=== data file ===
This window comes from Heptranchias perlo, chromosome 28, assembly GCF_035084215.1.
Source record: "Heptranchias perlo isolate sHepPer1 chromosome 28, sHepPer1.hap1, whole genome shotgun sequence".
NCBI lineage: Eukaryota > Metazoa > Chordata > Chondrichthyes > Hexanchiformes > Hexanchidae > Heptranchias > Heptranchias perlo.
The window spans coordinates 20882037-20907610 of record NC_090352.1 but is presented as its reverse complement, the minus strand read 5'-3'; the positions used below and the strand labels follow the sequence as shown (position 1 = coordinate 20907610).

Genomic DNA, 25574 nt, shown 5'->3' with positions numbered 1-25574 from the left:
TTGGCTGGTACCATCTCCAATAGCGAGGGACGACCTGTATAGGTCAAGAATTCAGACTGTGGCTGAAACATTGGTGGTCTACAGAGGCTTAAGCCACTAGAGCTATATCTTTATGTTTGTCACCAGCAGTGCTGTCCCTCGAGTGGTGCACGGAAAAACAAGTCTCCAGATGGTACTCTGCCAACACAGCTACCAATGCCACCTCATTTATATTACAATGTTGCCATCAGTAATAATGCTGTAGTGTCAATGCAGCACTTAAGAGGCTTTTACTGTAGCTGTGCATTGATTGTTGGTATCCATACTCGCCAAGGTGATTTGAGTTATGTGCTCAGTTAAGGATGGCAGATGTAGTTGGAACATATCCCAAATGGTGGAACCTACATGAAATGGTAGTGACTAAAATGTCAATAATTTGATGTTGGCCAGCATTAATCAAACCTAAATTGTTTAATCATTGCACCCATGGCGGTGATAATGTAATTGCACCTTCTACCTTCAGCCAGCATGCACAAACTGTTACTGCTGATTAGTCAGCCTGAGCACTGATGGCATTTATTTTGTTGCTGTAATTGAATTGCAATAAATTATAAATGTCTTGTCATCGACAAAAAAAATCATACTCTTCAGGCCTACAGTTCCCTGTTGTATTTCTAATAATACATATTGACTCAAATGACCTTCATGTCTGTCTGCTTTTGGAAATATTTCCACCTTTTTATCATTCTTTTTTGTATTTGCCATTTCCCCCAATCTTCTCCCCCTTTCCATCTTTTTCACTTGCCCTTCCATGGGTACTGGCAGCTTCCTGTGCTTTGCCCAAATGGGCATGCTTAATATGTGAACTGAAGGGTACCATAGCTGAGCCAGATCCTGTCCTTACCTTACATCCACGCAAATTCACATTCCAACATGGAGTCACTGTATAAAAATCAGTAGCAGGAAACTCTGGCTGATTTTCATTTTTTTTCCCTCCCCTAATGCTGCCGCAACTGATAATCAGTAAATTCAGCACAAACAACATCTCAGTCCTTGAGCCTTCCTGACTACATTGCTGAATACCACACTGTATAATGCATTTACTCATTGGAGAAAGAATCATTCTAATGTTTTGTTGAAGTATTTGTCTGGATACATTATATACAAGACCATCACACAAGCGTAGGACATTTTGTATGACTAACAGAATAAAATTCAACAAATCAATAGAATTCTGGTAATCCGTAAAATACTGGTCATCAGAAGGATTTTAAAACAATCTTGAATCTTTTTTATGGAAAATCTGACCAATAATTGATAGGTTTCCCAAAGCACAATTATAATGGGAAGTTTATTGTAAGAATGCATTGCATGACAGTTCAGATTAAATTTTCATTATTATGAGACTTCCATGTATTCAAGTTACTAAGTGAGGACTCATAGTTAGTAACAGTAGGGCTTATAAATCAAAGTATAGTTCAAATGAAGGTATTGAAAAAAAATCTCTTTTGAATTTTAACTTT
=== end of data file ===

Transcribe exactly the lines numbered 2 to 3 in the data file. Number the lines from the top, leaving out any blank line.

Source record: "Heptranchias perlo isolate sHepPer1 chromosome 28, sHepPer1.hap1, whole genome shotgun sequence".
NCBI lineage: Eukaryota > Metazoa > Chordata > Chondrichthyes > Hexanchiformes > Hexanchidae > Heptranchias > Heptranchias perlo.